Leetcode 893. Groups of Special-Equivalent Strings

Problem Explanation

We are given an array of strings and asked to figure out groups of special-equivalent strings. Two strings are said to be special-equivalent if after any number of moves, one string can be transformed to another. A move in this case refers to swapping of elements at index i and index j such that both indices have the same parity (i % 2 == j % 2).

The function should return the number of these groups. A group is a non-empty subset of string where any string not in the subset isn't special-equivalent with any string in the subset.

Walk through an example.

Let's say the input is ["aa","bb","ab","ba"]. Here each string can be a group on its own since none of the strings can be transformed to another through a sequence of moves. Therefore, the function will return 4.

Approach of the solution.

Here, the algorithm used can be broken down into the following steps:

  1. Initialize an empty set. This set will keep track of special-equivalent string groups.
  2. Iterate through each string in the array.
  3. For each string, split it into 2 separate strings "even" and "odd", where "even" contains characters from even-indexed positions, and "odd" contains characters from odd-indexed positions.
  4. Sort both the "even" and "odd" strings. We sort them because swapping can give us a sorted string.
  5. Concatenate "even" and "odd" strings and add the result into the set.
  6. Finally, return the size of the set since the set keeps track of the special-equivalent string groups.


3from collections import Counter
4class Solution:
5  def numSpecialEquivGroups(self, words):
6    set = Counter([''.join(sorted(word[0::2]) + sorted(word[1::2])) for word in words])
7    return len(set)


3import java.util.*;
4class Solution {
5    public int numSpecialEquivGroups(String[] words) {
6        Set<String> set = new HashSet<>();
7        for (String word : words) {
8            int[] even = new int[26];
9            int[] odd = new int[26];
10            for (int i = 0; i < word.length(); i++) {
11                if (i % 2 == 1) odd[word.charAt(i) - 'a']++;
12                else even[word.charAt(i) - 'a']++;
13            }
14            String s = Arrays.toString(even) + Arrays.toString(odd);
15            set.add(s);
16        }
17        return set.size();
18    }


3var numSpecialEquivGroups = function(words) {
4  var set = new Set();
5  words.forEach(word => {
6    let even = '', odd = '';
7    for (let i = 0; i < word.length; i++) {
8        if (i % 2 === 0) {
9            even += word[i];
10        } else {
11            odd += word[i];
12        }
13    }
14    even = even.split('').sort().join('');
15    odd = odd.split('').sort().join('');
16    set.add(even + odd);
17  });
18  return set.size;


3#include <unordered_set>
4#include <vector>
5#include <string>
6class Solution {
7 public:
8  int numSpecialEquivGroups(vector<string>& words) {
9    unordered_set<string> set;
10    for (const string& word : words) {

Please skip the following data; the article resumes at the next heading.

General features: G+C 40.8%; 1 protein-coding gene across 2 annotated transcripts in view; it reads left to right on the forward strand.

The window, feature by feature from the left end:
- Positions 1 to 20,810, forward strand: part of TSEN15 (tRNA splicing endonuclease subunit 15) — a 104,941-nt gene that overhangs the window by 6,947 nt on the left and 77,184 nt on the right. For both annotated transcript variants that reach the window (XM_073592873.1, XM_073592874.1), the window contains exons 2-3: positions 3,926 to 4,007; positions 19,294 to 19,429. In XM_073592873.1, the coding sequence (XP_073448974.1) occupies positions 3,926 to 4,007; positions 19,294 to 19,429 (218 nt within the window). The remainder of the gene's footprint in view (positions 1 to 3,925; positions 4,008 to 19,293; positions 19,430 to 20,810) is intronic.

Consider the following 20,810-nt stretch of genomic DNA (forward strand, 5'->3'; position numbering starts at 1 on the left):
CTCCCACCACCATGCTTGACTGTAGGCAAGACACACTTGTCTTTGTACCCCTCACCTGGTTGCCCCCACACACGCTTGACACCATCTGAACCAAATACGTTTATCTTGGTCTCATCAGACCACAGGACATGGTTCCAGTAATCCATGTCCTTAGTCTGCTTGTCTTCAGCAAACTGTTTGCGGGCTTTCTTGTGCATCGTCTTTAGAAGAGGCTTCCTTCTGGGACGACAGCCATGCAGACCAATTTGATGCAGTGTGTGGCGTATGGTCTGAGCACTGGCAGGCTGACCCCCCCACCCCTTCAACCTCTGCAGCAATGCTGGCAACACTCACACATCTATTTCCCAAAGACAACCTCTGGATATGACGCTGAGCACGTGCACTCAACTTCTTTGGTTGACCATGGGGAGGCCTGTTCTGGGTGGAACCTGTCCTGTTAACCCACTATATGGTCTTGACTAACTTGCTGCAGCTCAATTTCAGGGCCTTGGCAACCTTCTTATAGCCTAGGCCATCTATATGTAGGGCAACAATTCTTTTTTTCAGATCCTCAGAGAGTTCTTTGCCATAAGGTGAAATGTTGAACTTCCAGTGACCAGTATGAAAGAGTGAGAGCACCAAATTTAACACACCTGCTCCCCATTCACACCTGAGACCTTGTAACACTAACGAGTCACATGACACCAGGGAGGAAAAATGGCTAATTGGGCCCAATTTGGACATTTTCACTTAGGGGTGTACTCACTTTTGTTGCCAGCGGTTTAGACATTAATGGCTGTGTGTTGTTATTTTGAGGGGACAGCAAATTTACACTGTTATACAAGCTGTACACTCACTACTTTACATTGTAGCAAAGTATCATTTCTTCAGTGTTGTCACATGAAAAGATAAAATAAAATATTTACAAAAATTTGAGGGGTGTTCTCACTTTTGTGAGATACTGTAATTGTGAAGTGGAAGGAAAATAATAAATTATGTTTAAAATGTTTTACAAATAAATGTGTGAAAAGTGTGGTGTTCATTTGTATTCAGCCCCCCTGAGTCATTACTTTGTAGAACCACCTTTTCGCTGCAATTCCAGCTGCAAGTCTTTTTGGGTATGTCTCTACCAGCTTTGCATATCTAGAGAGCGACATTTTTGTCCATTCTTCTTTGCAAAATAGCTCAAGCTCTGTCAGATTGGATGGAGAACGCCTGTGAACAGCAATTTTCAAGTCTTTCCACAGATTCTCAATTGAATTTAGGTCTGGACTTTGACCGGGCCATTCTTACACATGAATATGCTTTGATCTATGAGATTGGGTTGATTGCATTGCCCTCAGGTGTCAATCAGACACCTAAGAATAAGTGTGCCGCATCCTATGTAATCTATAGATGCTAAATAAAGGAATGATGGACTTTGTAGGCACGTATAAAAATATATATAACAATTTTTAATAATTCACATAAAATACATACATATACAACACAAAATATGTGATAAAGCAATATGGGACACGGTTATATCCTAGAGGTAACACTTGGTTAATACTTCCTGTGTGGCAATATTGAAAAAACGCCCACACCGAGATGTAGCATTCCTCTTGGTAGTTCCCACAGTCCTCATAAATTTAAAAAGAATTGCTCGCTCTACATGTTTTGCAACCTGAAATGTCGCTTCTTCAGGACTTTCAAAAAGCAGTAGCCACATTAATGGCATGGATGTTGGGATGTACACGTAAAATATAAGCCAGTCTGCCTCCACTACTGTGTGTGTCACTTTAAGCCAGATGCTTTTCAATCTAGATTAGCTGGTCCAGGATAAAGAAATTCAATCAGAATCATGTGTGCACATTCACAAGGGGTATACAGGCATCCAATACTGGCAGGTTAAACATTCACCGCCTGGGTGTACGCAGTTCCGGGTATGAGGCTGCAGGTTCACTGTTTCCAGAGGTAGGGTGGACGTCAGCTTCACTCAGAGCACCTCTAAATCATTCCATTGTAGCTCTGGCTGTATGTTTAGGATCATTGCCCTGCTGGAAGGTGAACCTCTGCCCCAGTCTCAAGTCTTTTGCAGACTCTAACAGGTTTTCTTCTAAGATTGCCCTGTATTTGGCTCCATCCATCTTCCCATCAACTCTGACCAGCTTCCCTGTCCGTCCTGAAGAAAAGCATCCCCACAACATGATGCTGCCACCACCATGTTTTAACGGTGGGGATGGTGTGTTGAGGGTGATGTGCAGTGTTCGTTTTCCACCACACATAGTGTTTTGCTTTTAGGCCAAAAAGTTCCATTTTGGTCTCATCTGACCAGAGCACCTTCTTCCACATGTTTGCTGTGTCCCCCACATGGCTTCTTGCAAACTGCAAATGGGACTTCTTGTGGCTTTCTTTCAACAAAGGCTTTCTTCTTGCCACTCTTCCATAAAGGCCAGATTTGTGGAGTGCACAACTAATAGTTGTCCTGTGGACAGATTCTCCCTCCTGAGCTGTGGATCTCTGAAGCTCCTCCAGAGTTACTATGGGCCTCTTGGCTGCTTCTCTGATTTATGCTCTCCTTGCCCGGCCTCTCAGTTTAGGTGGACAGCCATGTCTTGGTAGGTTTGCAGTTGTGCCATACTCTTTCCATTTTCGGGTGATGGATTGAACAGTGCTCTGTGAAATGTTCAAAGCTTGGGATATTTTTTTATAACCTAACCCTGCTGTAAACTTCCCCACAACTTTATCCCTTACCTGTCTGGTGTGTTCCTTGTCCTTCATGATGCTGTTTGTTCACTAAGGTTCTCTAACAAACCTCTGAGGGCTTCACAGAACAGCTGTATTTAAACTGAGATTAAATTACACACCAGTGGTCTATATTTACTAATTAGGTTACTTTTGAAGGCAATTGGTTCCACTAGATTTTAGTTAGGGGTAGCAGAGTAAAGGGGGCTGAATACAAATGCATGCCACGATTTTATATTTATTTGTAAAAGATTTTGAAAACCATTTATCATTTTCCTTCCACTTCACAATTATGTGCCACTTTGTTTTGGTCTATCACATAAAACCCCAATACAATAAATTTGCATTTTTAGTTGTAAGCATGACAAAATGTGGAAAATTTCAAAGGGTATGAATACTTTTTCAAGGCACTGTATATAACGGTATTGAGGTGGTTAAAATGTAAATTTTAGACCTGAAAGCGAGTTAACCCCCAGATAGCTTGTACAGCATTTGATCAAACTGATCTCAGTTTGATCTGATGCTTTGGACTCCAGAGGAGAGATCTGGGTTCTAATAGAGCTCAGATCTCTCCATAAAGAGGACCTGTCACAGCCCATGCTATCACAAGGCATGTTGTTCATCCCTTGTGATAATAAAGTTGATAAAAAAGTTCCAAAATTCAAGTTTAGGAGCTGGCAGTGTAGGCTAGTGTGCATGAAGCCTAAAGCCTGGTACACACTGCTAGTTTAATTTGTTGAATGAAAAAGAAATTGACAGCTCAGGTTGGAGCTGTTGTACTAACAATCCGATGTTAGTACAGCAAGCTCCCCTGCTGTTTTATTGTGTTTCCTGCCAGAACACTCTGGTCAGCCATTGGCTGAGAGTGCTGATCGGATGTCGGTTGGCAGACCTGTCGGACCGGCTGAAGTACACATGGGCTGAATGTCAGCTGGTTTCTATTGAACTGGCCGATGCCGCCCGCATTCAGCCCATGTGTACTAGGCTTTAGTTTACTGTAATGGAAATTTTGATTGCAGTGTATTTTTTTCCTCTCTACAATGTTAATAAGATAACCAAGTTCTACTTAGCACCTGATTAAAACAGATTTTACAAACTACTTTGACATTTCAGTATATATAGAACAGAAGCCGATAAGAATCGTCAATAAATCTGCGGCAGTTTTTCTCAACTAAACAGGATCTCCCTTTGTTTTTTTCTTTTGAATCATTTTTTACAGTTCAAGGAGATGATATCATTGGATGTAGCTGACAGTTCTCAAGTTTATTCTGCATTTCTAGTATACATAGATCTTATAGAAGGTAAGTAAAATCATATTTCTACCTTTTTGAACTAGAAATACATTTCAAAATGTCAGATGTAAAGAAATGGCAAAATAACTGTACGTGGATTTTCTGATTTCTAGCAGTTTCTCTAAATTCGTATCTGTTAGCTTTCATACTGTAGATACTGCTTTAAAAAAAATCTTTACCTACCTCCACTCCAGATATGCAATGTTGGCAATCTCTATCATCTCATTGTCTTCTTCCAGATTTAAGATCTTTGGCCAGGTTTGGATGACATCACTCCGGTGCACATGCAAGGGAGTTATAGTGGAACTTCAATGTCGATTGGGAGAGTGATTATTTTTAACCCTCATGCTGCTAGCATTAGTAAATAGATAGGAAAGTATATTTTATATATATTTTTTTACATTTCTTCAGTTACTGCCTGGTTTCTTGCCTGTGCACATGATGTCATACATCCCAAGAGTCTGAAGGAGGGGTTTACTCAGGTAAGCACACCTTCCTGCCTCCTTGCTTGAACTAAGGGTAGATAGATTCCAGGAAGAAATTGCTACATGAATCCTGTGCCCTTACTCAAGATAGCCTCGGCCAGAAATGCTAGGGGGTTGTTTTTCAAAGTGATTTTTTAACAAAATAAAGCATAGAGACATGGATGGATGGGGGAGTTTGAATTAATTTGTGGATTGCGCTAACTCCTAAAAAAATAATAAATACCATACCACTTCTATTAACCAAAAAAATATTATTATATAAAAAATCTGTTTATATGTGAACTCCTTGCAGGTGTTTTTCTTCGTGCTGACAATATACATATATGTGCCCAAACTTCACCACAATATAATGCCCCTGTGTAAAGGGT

11        string even;
12        string odd;
13        for (int i = 0; i < word.length(); ++i)
14            if (i % 2 == 0)
15                even += word[i];
16            else
17                odd += word[i];
18        sort(begin(even), end(even));
19        sort(begin(odd), end(odd));
20        set.insert(even + odd);
21    }
22    return set.size();
23  }


3public class Solution {
4  public int NumSpecialEquivGroups(string[] words) {
5    var set = new HashSet<string>();
6    foreach (var word in words) {
7        var even = new List<char>();
8        var odd = new List<char>();
9        for (int i = 0; i < word.Length; i++)
10            if (i % 2 == 0) even.Add(word[i]);
11            else odd.Add(word[i]);
12        even.Sort();
13        odd.Sort();
14        var key = new string(even.ToArray()) + new string(odd.ToArray());
15        set.Add(key);
16    }
17    return set.Count;
18  }

These solutions demonstrate the general approach to solving this problem in several different programming languages: namely, separating the characters in each string based on their index parity, sorting the separated characters, and then checking how many unique combinations of the sorted characters exist.

These solutions have a time complexity of O(nmlog(m)), where n is the number of strings in the given array, and m is the length of the longest string. The space complexity also depends on these two values, and in the worst-case scenario, it is also O(n*m).

It's worth noting some of the language-specific aspects of these solutions. For example, in Python, a built-in function Counter is used to count the occurrences of each string, while Java uses Arrays.toString() to convert arrays to strings for comparison.

In JavaScript, the Set object lets you store unique values of any type and provides various operations like adding a value, checking if a value exists, and obtaining the number of stored values.

C++ and C# implementations takes similar approach by manually sorting the characters, where C++ uses functionalities provided by STL(sort(), begin(), end()). On the other hand, C# uses List<> to store characters and sort them.

In essence, though the syntax varies across these languages, the conceptual approach remains the same. With a good understanding of your chosen language's syntax and built-in tools, you can employ this method to efficiently solve the problem of finding special-equivalent strings in an array.

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